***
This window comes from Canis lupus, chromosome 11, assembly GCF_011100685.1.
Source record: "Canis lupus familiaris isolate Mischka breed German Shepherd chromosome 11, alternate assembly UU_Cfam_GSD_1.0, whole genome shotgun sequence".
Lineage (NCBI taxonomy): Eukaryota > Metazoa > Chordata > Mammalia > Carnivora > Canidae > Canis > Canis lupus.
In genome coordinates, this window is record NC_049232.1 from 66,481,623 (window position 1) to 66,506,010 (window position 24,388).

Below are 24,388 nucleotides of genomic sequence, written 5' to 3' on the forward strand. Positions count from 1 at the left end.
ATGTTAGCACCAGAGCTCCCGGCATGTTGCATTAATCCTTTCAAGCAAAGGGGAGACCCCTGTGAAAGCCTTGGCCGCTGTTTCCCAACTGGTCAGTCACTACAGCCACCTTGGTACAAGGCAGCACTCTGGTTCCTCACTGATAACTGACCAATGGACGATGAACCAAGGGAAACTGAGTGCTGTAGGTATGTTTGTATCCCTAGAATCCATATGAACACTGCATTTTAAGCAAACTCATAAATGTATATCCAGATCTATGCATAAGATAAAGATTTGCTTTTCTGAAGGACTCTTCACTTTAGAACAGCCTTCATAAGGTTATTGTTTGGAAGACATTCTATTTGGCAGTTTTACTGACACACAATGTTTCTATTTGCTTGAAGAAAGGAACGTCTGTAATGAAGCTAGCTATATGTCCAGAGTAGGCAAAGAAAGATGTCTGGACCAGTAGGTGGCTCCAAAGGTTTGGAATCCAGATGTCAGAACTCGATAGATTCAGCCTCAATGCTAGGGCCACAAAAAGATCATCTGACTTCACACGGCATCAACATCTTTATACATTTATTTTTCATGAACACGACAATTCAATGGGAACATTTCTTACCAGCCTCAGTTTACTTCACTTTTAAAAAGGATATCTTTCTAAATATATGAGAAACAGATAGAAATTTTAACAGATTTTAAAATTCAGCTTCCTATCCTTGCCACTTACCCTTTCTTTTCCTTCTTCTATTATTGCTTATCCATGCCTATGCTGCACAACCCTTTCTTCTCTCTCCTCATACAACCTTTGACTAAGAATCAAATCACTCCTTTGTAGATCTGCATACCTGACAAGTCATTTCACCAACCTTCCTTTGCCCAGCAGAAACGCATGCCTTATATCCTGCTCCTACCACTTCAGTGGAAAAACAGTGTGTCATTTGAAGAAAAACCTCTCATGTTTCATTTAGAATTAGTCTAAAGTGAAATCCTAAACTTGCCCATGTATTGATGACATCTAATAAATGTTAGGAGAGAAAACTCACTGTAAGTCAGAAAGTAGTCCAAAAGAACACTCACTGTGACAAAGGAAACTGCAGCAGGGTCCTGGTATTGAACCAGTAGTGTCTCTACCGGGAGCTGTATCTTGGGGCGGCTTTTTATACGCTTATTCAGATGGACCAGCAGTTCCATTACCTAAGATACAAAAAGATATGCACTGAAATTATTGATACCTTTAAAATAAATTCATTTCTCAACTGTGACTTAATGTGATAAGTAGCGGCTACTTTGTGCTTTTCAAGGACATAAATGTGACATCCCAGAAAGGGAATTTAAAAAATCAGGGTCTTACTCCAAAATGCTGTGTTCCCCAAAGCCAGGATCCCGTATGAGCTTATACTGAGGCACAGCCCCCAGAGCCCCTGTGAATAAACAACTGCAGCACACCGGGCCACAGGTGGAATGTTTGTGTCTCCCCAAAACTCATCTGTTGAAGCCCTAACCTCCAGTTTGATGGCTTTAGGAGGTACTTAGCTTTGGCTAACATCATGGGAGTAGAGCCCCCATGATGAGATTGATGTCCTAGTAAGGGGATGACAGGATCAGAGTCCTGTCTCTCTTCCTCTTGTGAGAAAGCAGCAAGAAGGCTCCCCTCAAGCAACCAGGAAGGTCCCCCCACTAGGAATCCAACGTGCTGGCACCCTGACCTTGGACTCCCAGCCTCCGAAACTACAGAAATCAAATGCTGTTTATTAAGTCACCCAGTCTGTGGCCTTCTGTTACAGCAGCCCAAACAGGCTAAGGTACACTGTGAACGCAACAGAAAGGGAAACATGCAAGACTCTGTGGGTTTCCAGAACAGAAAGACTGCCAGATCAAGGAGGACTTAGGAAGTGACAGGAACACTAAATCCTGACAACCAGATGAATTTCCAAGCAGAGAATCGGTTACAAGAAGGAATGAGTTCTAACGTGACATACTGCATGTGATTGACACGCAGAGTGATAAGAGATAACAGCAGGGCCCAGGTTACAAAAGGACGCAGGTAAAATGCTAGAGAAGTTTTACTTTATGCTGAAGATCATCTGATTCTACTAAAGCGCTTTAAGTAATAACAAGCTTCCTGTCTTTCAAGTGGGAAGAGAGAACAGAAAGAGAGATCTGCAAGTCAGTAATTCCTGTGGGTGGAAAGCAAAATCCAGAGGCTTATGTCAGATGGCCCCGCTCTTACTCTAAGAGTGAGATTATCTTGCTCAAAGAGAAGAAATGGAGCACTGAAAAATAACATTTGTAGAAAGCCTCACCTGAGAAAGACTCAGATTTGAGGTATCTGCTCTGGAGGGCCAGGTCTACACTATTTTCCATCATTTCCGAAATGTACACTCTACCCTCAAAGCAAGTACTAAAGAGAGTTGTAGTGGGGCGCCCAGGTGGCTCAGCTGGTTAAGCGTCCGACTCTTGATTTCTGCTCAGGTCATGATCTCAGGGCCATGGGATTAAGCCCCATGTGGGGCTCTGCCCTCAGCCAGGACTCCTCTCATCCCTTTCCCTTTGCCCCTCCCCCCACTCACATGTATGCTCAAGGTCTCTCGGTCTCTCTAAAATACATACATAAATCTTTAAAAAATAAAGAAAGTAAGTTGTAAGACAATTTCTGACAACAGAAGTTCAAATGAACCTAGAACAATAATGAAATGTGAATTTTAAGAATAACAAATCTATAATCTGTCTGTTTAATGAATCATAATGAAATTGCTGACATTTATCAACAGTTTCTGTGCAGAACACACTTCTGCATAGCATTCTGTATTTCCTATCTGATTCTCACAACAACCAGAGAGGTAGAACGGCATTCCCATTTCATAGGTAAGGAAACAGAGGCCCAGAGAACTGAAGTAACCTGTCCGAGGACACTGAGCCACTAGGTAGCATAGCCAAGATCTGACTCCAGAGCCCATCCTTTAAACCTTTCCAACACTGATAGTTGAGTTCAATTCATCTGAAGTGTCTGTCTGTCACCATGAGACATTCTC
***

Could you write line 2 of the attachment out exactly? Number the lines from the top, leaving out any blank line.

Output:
Source record: "Canis lupus familiaris isolate Mischka breed German Shepherd chromosome 11, alternate assembly UU_Cfam_GSD_1.0, whole genome shotgun sequence".